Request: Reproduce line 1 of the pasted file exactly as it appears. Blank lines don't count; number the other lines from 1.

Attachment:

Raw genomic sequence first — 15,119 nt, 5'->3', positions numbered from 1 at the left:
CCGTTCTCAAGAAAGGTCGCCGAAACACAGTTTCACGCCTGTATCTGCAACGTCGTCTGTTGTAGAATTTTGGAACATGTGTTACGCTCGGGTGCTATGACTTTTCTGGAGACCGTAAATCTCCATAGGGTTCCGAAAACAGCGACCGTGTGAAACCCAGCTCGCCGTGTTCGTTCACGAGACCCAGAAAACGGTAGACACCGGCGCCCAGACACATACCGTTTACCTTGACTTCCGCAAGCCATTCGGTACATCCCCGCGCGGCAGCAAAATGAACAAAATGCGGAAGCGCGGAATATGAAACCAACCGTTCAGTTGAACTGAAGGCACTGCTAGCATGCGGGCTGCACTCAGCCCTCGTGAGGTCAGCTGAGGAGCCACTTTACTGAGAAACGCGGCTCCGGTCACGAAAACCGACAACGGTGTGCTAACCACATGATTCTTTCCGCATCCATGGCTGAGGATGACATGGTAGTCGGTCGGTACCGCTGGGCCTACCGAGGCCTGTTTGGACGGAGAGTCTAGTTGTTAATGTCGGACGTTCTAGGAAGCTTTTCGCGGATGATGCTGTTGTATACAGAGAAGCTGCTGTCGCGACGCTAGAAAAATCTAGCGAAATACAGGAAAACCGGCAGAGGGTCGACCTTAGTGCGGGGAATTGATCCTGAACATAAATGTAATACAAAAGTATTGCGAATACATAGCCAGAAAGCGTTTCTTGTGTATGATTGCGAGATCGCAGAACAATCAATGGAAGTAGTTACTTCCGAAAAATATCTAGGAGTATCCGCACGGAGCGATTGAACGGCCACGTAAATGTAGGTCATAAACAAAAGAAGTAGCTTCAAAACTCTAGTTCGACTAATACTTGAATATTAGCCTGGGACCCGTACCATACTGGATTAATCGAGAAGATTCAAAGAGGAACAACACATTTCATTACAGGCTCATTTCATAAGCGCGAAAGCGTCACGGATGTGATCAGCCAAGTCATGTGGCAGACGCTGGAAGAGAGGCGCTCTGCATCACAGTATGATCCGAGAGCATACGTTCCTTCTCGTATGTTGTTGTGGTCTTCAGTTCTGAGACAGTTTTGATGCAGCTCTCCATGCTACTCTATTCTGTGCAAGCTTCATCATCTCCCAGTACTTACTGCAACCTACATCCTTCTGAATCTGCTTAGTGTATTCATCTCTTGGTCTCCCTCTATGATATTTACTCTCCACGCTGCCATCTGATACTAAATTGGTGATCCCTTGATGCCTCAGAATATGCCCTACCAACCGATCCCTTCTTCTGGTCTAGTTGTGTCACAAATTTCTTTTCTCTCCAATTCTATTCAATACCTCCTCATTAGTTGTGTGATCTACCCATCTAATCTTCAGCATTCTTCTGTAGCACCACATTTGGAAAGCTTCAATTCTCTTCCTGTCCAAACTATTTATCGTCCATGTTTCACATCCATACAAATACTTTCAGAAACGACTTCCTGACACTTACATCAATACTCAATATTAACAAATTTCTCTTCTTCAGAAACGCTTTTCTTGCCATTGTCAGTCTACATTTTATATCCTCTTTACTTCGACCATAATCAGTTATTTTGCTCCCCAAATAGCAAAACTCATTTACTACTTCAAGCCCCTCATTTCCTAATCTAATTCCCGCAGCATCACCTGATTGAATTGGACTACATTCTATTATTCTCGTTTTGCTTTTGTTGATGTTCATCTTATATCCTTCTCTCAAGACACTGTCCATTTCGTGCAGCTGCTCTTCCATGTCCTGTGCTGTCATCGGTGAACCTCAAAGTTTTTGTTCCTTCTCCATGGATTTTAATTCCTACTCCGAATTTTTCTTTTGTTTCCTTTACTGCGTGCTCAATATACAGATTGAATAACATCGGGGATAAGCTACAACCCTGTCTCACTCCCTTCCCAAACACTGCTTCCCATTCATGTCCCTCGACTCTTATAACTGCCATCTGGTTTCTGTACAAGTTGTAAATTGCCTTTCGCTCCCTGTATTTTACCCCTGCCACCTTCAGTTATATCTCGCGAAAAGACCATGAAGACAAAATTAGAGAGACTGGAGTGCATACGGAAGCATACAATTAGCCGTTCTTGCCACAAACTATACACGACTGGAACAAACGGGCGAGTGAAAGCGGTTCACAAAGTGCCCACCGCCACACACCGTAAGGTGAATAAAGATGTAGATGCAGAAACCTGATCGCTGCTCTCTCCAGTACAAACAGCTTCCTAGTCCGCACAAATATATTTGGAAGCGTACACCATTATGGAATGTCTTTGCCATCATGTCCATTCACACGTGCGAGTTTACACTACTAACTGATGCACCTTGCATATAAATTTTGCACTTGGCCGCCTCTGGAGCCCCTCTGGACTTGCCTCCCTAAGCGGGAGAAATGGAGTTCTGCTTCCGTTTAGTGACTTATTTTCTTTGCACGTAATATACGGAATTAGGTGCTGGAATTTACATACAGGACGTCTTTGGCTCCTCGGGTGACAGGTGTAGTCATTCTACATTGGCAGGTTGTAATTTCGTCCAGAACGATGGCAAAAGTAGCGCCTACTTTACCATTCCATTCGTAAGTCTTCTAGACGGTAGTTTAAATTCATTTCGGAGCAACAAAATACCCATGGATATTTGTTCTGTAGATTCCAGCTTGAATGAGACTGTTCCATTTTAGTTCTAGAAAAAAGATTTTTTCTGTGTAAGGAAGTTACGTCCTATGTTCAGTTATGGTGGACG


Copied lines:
Raw genomic sequence first — 15,119 nt, 5'->3', positions numbered from 1 at the left: